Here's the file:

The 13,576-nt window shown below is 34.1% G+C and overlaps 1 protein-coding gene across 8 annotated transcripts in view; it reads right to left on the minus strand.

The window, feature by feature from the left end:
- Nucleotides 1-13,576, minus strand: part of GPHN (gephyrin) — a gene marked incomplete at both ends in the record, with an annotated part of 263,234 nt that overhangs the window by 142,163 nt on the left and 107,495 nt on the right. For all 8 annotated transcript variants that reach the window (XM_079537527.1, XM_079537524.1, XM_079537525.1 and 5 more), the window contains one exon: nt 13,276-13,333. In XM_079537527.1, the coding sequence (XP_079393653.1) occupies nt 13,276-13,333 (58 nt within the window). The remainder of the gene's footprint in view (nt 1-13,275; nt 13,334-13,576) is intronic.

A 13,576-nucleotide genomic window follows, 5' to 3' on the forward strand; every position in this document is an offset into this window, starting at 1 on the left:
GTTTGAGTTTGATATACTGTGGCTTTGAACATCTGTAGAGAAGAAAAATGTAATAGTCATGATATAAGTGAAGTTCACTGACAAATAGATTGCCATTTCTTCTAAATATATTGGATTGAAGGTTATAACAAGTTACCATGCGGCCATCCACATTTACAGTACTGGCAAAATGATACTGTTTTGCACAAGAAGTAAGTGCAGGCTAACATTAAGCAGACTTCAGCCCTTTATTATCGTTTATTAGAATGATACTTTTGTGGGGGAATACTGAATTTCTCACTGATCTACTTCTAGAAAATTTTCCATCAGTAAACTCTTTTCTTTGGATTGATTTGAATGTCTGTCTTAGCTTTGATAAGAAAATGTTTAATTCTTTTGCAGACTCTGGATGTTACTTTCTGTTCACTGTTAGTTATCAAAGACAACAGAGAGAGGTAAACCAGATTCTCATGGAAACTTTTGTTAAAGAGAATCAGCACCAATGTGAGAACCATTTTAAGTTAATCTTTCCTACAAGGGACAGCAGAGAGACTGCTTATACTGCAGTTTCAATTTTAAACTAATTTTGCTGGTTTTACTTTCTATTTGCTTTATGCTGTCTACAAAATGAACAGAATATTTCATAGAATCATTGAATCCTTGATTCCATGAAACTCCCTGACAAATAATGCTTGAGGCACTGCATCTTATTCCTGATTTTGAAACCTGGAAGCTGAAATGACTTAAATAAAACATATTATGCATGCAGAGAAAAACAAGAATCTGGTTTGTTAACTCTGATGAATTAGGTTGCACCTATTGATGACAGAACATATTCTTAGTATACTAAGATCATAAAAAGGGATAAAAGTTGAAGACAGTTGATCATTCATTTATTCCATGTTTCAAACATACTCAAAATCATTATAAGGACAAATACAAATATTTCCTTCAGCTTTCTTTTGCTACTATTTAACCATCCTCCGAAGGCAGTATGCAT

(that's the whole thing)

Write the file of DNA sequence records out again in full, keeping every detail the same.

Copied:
The 13,576-nt window shown below is 34.1% G+C and overlaps 1 protein-coding gene across 8 annotated transcripts in view; it reads right to left on the minus strand.

The window, feature by feature from the left end:
- Nucleotides 1-13,576, minus strand: part of GPHN (gephyrin) — a gene marked incomplete at both ends in the record, with an annotated part of 263,234 nt that overhangs the window by 142,163 nt on the left and 107,495 nt on the right. For all 8 annotated transcript variants that reach the window (XM_079537527.1, XM_079537524.1, XM_079537525.1 and 5 more), the window contains one exon: nt 13,276-13,333. In XM_079537527.1, the coding sequence (XP_079393653.1) occupies nt 13,276-13,333 (58 nt within the window). The remainder of the gene's footprint in view (nt 1-13,275; nt 13,334-13,576) is intronic.

A 13,576-nucleotide genomic window follows, 5' to 3' on the forward strand; every position in this document is an offset into this window, starting at 1 on the left:
GTTTGAGTTTGATATACTGTGGCTTTGAACATCTGTAGAGAAGAAAAATGTAATAGTCATGATATAAGTGAAGTTCACTGACAAATAGATTGCCATTTCTTCTAAATATATTGGATTGAAGGTTATAACAAGTTACCATGCGGCCATCCACATTTACAGTACTGGCAAAATGATACTGTTTTGCACAAGAAGTAAGTGCAGGCTAACATTAAGCAGACTTCAGCCCTTTATTATCGTTTATTAGAATGATACTTTTGTGGGGGAATACTGAATTTCTCACTGATCTACTTCTAGAAAATTTTCCATCAGTAAACTCTTTTCTTTGGATTGATTTGAATGTCTGTCTTAGCTTTGATAAGAAAATGTTTAATTCTTTTGCAGACTCTGGATGTTACTTTCTGTTCACTGTTAGTTATCAAAGACAACAGAGAGAGGTAAACCAGATTCTCATGGAAACTTTTGTTAAAGAGAATCAGCACCAATGTGAGAACCATTTTAAGTTAATCTTTCCTACAAGGGACAGCAGAGAGACTGCTTATACTGCAGTTTCAATTTTAAACTAATTTTGCTGGTTTTACTTTCTATTTGCTTTATGCTGTCTACAAAATGAACAGAATATTTCATAGAATCATTGAATCCTTGATTCCATGAAACTCCCTGACAAATAATGCTTGAGGCACTGCATCTTATTCCTGATTTTGAAACCTGGAAGCTGAAATGACTTAAATAAAACATATTATGCATGCAGAGAAAAACAAGAATCTGGTTTGTTAACTCTGATGAATTAGGTTGCACCTATTGATGACAGAACATATTCTTAGTATACTAAGATCATAAAAAGGGATAAAAGTTGAAGACAGTTGATCATTCATTTATTCCATGTTTCAAACATACTCAAAATCATTATAAGGACAAATACAAATATTTCCTTCAGCTTTCTTTTGCTACTATTTAACCATCCTCCGAAGGCAGTATGCAT